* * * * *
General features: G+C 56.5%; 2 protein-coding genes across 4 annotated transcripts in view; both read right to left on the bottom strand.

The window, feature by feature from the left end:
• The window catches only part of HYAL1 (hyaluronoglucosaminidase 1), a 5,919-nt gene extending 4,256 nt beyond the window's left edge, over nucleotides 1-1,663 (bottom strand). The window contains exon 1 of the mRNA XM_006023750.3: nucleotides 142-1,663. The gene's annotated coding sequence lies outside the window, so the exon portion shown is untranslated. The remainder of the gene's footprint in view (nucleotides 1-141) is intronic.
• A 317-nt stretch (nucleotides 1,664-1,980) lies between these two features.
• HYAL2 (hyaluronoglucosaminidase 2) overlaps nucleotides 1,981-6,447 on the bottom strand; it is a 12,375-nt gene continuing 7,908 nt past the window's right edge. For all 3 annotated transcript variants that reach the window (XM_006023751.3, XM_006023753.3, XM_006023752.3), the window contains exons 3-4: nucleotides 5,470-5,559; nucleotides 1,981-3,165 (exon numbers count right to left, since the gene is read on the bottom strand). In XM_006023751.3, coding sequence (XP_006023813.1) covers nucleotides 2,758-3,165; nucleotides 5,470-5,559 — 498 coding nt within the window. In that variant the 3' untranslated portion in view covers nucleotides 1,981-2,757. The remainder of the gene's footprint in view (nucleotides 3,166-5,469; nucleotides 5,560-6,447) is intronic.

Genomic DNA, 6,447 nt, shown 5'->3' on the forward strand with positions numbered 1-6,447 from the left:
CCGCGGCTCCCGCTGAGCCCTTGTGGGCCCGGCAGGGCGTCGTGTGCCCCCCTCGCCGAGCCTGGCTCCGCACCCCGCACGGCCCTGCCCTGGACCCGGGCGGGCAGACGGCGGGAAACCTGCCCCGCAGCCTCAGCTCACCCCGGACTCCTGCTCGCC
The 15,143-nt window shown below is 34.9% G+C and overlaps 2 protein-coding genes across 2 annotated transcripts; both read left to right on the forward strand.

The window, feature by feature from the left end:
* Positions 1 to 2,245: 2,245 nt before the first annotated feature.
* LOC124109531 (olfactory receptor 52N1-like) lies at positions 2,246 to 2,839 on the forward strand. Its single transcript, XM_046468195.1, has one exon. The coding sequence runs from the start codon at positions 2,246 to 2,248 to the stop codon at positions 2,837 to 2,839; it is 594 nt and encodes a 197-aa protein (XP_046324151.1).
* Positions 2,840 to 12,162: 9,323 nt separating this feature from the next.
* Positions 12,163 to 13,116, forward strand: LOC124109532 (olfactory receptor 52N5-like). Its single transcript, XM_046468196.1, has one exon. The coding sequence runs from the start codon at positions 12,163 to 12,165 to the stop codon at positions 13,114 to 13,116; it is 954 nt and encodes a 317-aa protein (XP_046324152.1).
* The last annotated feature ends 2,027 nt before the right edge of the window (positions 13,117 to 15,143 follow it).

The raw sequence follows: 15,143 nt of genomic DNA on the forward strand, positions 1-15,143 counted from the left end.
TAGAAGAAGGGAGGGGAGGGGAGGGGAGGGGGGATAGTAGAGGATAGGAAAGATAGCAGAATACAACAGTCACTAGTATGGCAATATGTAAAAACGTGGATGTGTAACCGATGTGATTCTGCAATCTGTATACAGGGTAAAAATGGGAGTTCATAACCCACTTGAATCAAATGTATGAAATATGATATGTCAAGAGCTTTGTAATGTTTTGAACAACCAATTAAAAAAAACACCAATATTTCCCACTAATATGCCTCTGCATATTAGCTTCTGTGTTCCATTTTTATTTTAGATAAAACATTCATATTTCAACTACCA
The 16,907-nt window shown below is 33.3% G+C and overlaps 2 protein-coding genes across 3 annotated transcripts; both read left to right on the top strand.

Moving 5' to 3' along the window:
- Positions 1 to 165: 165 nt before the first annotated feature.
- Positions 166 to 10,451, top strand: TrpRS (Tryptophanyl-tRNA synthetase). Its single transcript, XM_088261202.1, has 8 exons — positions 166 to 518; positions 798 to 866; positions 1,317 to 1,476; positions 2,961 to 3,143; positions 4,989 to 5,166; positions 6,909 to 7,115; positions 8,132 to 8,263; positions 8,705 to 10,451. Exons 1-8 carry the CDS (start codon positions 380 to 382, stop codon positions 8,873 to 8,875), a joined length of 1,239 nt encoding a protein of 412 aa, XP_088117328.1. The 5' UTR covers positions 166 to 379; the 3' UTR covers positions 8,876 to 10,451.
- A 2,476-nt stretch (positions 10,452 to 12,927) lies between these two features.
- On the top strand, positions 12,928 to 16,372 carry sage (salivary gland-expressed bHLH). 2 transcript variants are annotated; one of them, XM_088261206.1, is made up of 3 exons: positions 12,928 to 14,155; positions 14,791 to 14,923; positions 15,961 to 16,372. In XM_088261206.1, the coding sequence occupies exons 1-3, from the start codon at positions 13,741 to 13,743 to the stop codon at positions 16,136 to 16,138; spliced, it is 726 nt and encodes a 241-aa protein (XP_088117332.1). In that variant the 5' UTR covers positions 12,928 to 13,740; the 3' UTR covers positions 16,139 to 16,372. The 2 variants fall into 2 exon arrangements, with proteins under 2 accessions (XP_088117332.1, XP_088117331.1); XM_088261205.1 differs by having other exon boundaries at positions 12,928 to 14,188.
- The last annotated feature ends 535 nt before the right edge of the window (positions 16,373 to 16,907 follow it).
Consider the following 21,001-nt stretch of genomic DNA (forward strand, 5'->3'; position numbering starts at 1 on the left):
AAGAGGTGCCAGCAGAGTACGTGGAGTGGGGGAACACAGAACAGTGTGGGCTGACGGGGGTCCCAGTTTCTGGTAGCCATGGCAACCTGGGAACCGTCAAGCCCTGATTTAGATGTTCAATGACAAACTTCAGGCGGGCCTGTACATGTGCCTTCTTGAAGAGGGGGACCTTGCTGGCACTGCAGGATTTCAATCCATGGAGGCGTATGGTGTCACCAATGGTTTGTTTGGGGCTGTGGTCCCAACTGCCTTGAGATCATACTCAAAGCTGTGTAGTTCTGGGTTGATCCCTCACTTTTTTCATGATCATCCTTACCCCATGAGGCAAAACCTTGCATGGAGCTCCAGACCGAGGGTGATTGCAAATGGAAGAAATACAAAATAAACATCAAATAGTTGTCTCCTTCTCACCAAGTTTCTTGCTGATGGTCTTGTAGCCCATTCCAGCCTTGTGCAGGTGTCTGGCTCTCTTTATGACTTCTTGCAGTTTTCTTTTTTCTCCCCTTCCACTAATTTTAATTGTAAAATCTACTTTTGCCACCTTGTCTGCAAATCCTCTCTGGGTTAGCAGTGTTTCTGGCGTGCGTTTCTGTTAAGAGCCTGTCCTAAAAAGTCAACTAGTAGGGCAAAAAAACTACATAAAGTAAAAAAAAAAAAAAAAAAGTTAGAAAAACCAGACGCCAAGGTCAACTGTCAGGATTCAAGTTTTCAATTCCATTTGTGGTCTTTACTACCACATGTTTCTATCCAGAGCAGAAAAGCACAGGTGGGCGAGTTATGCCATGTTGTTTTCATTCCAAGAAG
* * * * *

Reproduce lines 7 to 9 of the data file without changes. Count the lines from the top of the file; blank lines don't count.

CCGCGGCTCCCGCTGAGCCCTTGTGGGCCCGGCAGGGCGTCGTGTGCCCCCCTCGCCGAGCCTGGCTCCGCACCCCGCACGGCCCTGCCCTGGACCCGGGCGGGCAGACGGCGGGAAACCTGCCCCGCAGCCTCAGCTCACCCCGGACTCCTGCTCGCC
The 15,143-nt window shown below is 34.9% G+C and overlaps 2 protein-coding genes across 2 annotated transcripts; both read left to right on the forward strand.

The window, feature by feature from the left end: